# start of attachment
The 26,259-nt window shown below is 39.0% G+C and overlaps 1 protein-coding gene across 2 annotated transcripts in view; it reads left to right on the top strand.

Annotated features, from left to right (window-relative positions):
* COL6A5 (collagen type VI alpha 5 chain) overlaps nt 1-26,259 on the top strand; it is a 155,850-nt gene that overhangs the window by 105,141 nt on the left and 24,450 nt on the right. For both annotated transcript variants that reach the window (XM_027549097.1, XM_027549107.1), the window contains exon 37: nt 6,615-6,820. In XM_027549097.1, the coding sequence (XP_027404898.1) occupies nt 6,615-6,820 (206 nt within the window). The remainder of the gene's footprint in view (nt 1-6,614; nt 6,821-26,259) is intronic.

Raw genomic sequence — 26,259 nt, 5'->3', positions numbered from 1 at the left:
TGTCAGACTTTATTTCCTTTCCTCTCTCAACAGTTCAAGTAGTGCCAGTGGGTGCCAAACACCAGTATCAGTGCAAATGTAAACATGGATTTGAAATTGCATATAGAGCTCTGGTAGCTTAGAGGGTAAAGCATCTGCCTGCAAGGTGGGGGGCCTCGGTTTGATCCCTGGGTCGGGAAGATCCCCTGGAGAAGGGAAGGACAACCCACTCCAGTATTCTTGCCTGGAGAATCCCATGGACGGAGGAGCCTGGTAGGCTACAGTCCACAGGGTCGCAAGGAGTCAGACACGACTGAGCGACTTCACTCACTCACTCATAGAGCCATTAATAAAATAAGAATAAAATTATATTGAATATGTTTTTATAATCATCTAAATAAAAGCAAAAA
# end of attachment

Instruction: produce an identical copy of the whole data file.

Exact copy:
The 26,259-nt window shown below is 39.0% G+C and overlaps 1 protein-coding gene across 2 annotated transcripts in view; it reads left to right on the top strand.

Annotated features, from left to right (window-relative positions):
* COL6A5 (collagen type VI alpha 5 chain) overlaps nt 1-26,259 on the top strand; it is a 155,850-nt gene that overhangs the window by 105,141 nt on the left and 24,450 nt on the right. For both annotated transcript variants that reach the window (XM_027549097.1, XM_027549107.1), the window contains exon 37: nt 6,615-6,820. In XM_027549097.1, the coding sequence (XP_027404898.1) occupies nt 6,615-6,820 (206 nt within the window). The remainder of the gene's footprint in view (nt 1-6,614; nt 6,821-26,259) is intronic.

Raw genomic sequence — 26,259 nt, 5'->3', positions numbered from 1 at the left:
TGTCAGACTTTATTTCCTTTCCTCTCTCAACAGTTCAAGTAGTGCCAGTGGGTGCCAAACACCAGTATCAGTGCAAATGTAAACATGGATTTGAAATTGCATATAGAGCTCTGGTAGCTTAGAGGGTAAAGCATCTGCCTGCAAGGTGGGGGGCCTCGGTTTGATCCCTGGGTCGGGAAGATCCCCTGGAGAAGGGAAGGACAACCCACTCCAGTATTCTTGCCTGGAGAATCCCATGGACGGAGGAGCCTGGTAGGCTACAGTCCACAGGGTCGCAAGGAGTCAGACACGACTGAGCGACTTCACTCACTCACTCATAGAGCCATTAATAAAATAAGAATAAAATTATATTGAATATGTTTTTATAATCATCTAAATAAAAGCAAAAA